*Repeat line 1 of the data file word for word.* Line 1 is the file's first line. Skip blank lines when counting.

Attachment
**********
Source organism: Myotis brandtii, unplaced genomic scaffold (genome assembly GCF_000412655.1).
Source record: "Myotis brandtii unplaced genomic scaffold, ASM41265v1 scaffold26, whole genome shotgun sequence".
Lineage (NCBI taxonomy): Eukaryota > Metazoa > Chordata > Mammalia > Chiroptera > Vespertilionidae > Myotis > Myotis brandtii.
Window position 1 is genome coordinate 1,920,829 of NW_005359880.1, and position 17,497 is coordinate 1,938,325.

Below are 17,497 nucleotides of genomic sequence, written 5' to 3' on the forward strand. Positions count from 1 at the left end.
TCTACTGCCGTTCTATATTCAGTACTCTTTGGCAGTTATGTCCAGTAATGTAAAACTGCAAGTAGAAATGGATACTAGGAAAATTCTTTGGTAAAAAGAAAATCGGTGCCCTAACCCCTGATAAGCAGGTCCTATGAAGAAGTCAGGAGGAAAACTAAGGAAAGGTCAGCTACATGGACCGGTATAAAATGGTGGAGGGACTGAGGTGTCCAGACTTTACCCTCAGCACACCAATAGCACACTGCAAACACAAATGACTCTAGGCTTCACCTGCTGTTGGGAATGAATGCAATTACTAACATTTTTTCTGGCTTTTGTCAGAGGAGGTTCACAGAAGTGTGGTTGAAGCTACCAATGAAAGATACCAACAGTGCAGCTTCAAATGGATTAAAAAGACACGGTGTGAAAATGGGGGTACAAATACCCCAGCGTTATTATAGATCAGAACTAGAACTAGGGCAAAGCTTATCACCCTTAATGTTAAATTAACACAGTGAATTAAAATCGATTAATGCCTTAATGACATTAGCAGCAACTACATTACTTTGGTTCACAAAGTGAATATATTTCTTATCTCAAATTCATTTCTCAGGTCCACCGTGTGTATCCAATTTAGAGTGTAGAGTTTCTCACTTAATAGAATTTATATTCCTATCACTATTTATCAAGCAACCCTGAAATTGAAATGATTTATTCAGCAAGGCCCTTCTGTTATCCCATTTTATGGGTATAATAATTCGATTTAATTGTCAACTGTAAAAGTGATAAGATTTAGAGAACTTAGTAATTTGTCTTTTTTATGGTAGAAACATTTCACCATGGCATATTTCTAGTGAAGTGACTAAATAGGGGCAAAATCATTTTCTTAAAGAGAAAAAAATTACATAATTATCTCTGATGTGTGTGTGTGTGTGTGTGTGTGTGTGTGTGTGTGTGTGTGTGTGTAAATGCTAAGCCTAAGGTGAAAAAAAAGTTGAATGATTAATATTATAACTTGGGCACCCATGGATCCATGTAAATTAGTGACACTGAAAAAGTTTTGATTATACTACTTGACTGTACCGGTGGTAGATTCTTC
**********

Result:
Source organism: Myotis brandtii, unplaced genomic scaffold (genome assembly GCF_000412655.1).